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The history of MUSA

MUSA is situated in an office building owned by the City of Vienna. Constructed in 1916 as one of the first reinforced concrete structures, it was designed by August Kirstein, a disciple of Friedrich von Schmidt. Originally, its premises housed the Poor Relief Register, whose cashier’s counters and waiting hall were located in the current exhibition rooms. In 1921, the premises were adapted for Wiener öffentliche Küchen (Vienna Public Kitchens, WÖK) and retained their function as a WIGAST self-service restaurant into the 1990s.

MUSA took off in April 1991 with the exhibition Ins Licht gerückt. Ein Museum auf Abruf (Into the Limelight. A Museum on Demand), which was curated by Wolfgang Hilger and shown in the Volkshalle of Vienna City Hall. At the time, MUSA was planned as a flexible exhibition concept that could be presented anywhere and was available at any time. Originally conceived to showcase little-known Austrian art, the list of artists participating in the first exhibitions resembles a "who’s who" of the present-day established art scene.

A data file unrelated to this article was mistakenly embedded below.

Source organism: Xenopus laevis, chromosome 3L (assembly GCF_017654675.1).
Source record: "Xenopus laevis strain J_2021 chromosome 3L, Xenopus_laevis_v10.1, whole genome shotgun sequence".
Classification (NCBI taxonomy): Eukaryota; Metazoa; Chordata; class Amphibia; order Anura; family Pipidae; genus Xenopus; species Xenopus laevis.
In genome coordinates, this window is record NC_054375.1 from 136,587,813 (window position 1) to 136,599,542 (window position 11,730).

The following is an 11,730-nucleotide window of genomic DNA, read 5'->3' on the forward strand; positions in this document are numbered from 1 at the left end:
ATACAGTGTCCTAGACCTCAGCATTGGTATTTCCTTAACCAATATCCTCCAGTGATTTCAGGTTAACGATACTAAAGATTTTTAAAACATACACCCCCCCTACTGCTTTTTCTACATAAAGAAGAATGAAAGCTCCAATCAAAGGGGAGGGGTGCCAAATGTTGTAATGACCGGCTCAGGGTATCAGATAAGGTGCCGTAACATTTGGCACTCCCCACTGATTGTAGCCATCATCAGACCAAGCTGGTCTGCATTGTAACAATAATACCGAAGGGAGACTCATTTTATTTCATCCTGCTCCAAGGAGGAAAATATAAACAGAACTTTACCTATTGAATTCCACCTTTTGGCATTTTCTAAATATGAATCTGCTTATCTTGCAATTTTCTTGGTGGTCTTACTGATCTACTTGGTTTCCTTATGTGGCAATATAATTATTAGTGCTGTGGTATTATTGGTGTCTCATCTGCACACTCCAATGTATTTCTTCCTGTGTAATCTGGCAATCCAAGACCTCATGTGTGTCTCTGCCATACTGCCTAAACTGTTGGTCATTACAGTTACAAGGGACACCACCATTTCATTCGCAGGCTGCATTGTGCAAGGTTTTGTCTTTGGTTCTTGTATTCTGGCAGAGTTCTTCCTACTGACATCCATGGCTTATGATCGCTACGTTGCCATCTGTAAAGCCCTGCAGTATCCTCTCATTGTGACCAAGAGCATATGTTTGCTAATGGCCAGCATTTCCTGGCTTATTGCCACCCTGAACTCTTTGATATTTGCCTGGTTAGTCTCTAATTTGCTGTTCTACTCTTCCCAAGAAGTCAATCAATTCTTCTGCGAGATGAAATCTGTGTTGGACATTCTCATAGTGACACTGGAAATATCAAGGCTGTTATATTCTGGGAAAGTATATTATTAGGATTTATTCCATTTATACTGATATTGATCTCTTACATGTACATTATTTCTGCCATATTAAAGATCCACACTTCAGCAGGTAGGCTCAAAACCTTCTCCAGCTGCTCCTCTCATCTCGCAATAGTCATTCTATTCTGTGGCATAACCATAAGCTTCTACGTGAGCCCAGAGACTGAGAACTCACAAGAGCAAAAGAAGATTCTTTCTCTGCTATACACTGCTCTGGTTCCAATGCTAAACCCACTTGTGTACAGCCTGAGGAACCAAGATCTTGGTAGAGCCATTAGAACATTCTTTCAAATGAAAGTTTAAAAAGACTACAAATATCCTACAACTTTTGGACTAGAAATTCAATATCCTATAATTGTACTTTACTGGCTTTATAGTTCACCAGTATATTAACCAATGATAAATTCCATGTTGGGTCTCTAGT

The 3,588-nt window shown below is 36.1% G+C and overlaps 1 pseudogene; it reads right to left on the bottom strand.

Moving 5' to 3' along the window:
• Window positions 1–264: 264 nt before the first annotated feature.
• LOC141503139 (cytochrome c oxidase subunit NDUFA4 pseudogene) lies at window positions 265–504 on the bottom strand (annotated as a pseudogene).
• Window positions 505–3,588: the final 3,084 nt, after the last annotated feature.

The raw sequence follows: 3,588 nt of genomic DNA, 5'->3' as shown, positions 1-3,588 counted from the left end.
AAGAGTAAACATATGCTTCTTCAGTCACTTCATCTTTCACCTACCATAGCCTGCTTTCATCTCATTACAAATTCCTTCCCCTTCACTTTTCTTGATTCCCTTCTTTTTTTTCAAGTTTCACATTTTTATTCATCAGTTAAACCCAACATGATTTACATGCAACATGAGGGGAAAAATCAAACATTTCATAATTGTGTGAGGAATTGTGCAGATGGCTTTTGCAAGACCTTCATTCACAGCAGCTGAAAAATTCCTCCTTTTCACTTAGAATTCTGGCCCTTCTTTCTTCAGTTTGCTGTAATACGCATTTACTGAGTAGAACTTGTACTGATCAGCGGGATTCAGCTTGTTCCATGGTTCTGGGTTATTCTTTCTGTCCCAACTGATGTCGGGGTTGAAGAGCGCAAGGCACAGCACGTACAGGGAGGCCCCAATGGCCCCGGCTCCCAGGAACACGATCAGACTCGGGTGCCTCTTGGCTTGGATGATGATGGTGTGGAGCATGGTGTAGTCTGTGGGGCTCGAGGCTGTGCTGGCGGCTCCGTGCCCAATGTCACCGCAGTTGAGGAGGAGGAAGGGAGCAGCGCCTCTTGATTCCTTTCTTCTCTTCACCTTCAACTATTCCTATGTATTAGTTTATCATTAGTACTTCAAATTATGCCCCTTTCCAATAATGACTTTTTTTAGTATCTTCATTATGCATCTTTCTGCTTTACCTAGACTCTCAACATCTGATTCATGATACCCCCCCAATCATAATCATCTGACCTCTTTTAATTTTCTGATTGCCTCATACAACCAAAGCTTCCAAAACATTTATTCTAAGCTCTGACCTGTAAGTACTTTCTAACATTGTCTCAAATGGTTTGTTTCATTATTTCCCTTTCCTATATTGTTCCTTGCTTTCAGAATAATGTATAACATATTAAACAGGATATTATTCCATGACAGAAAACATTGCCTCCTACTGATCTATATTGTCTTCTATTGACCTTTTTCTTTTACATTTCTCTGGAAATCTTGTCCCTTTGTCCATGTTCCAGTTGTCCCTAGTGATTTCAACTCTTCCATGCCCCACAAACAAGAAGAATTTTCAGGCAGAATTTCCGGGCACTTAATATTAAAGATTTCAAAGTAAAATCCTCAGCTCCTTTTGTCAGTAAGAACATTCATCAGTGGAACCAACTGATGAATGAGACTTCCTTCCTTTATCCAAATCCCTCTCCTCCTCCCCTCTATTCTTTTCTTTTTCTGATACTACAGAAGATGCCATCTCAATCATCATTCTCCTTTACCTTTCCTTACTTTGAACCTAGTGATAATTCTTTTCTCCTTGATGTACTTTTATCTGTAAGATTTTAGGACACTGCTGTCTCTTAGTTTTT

The 300 square metre interior courtyard spanned by a cantilevered glass ceiling provides a central exhibition space for effective art presentation. Variable, module-style partitions that can be adapted to the individual projects as required create a wealth of ever-changing spatial situations for exhibitions and events.

With a total exhibition space of approx. 600 square metres, the City of Vienna meets its responsibility towards the visual arts and ensures the implementation of an ambitious programme that reflects the needs of local artists. MUSA also disposes of a fully equipped separate section for state-of-the-art artwork storage and conservation in the basement. The premises were adapted for their current purpose by the architectural studio Kiskan Kaufmann Architekten (